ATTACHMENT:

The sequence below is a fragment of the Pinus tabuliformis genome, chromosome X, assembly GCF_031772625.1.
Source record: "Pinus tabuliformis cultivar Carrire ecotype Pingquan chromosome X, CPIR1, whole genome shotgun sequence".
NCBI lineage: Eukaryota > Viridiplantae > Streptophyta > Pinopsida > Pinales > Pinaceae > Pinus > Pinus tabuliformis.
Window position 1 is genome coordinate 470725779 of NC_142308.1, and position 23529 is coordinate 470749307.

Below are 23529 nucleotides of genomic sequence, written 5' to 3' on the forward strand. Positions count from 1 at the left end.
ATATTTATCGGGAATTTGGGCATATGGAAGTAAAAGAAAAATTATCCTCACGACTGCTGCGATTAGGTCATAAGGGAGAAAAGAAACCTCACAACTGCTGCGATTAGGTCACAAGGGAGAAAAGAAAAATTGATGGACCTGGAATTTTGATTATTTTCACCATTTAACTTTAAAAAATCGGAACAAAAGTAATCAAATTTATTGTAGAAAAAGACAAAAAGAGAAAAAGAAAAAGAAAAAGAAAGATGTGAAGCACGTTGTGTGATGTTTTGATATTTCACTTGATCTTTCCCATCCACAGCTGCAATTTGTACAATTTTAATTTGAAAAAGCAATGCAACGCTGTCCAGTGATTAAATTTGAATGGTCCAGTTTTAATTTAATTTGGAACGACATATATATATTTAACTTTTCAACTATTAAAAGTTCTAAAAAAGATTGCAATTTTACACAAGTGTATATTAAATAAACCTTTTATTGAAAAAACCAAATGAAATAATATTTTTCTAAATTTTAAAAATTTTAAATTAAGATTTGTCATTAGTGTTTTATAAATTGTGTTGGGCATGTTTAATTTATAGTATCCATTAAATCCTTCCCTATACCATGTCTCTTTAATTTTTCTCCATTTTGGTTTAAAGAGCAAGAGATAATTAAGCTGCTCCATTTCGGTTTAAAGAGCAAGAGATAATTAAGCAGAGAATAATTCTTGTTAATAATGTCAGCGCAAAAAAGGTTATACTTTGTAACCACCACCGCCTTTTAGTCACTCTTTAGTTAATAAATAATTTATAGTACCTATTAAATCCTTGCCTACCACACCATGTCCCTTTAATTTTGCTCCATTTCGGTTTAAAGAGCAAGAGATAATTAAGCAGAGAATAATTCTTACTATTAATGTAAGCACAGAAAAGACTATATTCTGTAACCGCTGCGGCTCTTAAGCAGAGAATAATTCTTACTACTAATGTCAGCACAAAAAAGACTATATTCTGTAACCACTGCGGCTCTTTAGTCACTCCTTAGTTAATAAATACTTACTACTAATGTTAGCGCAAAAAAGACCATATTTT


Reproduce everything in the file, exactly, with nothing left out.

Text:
The sequence below is a fragment of the Pinus tabuliformis genome, chromosome X, assembly GCF_031772625.1.
Source record: "Pinus tabuliformis cultivar Carrire ecotype Pingquan chromosome X, CPIR1, whole genome shotgun sequence".
NCBI lineage: Eukaryota > Viridiplantae > Streptophyta > Pinopsida > Pinales > Pinaceae > Pinus > Pinus tabuliformis.
Window position 1 is genome coordinate 470725779 of NC_142308.1, and position 23529 is coordinate 470749307.

Below are 23529 nucleotides of genomic sequence, written 5' to 3' on the forward strand. Positions count from 1 at the left end.
ATATTTATCGGGAATTTGGGCATATGGAAGTAAAAGAAAAATTATCCTCACGACTGCTGCGATTAGGTCATAAGGGAGAAAAGAAACCTCACAACTGCTGCGATTAGGTCACAAGGGAGAAAAGAAAAATTGATGGACCTGGAATTTTGATTATTTTCACCATTTAACTTTAAAAAATCGGAACAAAAGTAATCAAATTTATTGTAGAAAAAGACAAAAAGAGAAAAAGAAAAAGAAAAAGAAAGATGTGAAGCACGTTGTGTGATGTTTTGATATTTCACTTGATCTTTCCCATCCACAGCTGCAATTTGTACAATTTTAATTTGAAAAAGCAATGCAACGCTGTCCAGTGATTAAATTTGAATGGTCCAGTTTTAATTTAATTTGGAACGACATATATATATTTAACTTTTCAACTATTAAAAGTTCTAAAAAAGATTGCAATTTTACACAAGTGTATATTAAATAAACCTTTTATTGAAAAAACCAAATGAAATAATATTTTTCTAAATTTTAAAAATTTTAAATTAAGATTTGTCATTAGTGTTTTATAAATTGTGTTGGGCATGTTTAATTTATAGTATCCATTAAATCCTTCCCTATACCATGTCTCTTTAATTTTTCTCCATTTTGGTTTAAAGAGCAAGAGATAATTAAGCTGCTCCATTTCGGTTTAAAGAGCAAGAGATAATTAAGCAGAGAATAATTCTTGTTAATAATGTCAGCGCAAAAAAGGTTATACTTTGTAACCACCACCGCCTTTTAGTCACTCTTTAGTTAATAAATAATTTATAGTACCTATTAAATCCTTGCCTACCACACCATGTCCCTTTAATTTTGCTCCATTTCGGTTTAAAGAGCAAGAGATAATTAAGCAGAGAATAATTCTTACTATTAATGTAAGCACAGAAAAGACTATATTCTGTAACCGCTGCGGCTCTTAAGCAGAGAATAATTCTTACTACTAATGTCAGCACAAAAAAGACTATATTCTGTAACCACTGCGGCTCTTTAGTCACTCCTTAGTTAATAAATACTTACTACTAATGTTAGCGCAAAAAAGACCATATTTT